When reading your post, I couldn't help but think of the Chrysler ad campaign promoting vehicles as "Imported from Detroit." Given the content of the first post for this week's theme, it seems especially relevant to consider these two ads in relation to one another, as they each mythologize rural and urban Midwestern spaces, respectively. In both ads, we're led to equate physical labor with regional identity. Furthermore, as a linked narrative, the ads suggest that the urban Midwest creates the products that enable the rural heartland to be productive; in turn, these rural spaces presumably provide cities with the fruits of their harvest, and the cycle continues. It's a tidy narrative full of omissions and elisions, as highlighted by the "Funny or Die" clip that you discuss. Here's a link to what I believe is the first "Imported from Detroit" ad (which also aired during the Super Bowl):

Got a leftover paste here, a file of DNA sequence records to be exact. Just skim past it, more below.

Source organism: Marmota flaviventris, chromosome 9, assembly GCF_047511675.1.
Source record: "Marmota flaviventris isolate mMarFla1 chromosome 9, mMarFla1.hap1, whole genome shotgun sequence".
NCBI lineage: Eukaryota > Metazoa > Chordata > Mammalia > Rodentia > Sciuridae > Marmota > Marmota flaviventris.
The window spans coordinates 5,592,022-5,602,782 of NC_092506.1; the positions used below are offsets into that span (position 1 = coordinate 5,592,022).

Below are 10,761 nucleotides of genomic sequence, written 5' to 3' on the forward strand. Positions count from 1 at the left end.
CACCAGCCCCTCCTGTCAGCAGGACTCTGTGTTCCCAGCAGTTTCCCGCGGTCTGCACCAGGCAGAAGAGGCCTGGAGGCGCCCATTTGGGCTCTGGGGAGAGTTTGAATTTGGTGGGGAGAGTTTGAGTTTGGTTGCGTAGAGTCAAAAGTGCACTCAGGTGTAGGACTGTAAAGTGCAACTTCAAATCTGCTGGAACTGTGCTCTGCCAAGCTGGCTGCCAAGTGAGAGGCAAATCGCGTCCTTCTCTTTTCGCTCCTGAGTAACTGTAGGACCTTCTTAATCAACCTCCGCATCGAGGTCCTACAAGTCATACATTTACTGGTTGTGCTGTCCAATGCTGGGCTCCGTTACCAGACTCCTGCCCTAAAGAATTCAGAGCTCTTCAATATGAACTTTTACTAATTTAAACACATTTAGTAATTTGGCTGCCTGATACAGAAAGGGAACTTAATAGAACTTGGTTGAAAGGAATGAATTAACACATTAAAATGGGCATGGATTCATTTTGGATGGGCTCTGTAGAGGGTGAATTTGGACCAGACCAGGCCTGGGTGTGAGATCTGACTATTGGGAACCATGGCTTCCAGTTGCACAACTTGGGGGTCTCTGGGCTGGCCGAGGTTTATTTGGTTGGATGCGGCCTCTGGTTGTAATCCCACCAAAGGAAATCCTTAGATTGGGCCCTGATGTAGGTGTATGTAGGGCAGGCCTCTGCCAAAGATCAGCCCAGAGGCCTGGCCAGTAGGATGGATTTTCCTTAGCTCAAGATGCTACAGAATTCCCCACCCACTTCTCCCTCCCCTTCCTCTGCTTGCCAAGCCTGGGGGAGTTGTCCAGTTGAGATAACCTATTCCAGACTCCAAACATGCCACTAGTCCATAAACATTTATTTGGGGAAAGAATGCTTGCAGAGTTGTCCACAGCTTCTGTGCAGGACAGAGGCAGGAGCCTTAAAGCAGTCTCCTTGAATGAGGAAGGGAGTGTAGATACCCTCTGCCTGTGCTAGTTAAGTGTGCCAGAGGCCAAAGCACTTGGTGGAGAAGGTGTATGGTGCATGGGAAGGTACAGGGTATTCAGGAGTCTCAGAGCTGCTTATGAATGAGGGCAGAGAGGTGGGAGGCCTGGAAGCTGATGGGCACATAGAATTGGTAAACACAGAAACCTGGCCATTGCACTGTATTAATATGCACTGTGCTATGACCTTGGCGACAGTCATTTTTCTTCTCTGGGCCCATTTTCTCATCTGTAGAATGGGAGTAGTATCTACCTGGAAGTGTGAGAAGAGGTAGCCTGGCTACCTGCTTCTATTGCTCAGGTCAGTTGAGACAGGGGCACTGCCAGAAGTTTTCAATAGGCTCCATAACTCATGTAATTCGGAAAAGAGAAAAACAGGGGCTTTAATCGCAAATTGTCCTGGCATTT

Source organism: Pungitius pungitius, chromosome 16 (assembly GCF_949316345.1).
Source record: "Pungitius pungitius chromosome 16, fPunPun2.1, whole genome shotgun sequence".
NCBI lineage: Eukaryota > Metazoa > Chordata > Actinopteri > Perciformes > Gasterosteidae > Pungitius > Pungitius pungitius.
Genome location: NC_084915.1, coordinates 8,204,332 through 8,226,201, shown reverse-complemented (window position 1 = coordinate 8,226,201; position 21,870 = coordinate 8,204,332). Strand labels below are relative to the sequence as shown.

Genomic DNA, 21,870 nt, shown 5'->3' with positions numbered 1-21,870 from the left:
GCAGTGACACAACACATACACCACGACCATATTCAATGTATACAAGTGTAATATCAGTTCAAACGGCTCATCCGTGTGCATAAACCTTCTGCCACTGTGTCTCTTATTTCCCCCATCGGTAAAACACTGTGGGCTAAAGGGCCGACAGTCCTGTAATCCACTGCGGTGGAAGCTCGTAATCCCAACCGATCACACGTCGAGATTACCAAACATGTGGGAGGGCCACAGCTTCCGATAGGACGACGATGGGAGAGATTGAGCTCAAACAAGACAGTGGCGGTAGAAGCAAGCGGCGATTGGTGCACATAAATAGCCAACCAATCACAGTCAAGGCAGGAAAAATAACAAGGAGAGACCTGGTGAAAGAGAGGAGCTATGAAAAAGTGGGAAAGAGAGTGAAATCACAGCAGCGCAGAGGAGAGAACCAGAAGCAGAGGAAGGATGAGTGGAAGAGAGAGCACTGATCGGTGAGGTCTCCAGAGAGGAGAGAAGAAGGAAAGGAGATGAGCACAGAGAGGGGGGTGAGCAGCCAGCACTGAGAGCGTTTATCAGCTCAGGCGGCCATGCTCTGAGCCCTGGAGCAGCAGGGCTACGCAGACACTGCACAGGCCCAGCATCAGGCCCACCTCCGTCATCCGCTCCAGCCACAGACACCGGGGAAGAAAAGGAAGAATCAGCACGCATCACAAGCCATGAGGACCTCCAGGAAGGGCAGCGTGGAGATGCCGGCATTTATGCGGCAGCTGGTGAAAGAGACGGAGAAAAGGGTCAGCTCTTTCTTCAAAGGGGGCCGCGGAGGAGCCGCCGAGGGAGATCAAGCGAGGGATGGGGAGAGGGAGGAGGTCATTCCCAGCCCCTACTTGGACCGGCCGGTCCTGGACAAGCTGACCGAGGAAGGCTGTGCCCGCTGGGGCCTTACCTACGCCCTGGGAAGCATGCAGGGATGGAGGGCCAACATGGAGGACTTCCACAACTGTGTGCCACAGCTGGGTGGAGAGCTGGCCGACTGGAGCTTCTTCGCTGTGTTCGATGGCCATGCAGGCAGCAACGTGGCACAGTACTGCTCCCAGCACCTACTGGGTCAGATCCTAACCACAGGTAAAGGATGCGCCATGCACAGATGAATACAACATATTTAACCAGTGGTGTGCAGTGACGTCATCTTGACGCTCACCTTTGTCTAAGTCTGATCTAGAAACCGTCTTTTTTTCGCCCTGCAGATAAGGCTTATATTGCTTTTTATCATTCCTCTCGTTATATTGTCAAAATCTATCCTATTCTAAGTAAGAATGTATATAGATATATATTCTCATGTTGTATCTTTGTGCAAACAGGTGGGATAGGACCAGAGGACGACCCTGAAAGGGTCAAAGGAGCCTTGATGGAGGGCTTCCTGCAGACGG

Nice post Lori and thoughtful response, Adam. What's interesting in both of these ads is the way a certain type of "Midwestern" masculinity (be it urban OR rural) is called upon in order to define Midwestern imagery. This is true more so in the Dodge ad which (aside from a brief flash of a woman and another of a young girl) shows the faces and bodies of rugged, hard-working men. This is reinforced as the voiceover concludes at the end that "his son" decides to do the same job as his dad. This type of imagery paints a picture of what a, as Adam writes, productive Midwest looks like. It's embodied in the laboring productive male body. While not necessarily stressing that type of masculinity to the same extent in the Chrysler ad (because it's more focused on the urban space), we do still see similar imagery of Eminem as the male savior, driving in to save and speak for Detroit. These ads not only trade in "shameless Heartland pandering" but also shameless conservative imaginings of rugged masculinity as it is linked to productivity. Lori, you call our attention to the negotiated reading performed by the Funny or Die parody and I find it interesting that the parody calls attention to the bureaucracy of the contemporary farm industry and the advertiser's strategic pandering yet it doesn't address some of these other issues. I think there's definitely more room here for other avenues of critique- what does the original commercial seem to say about the Heartland, the people who live and work there, and their societal and familial roles?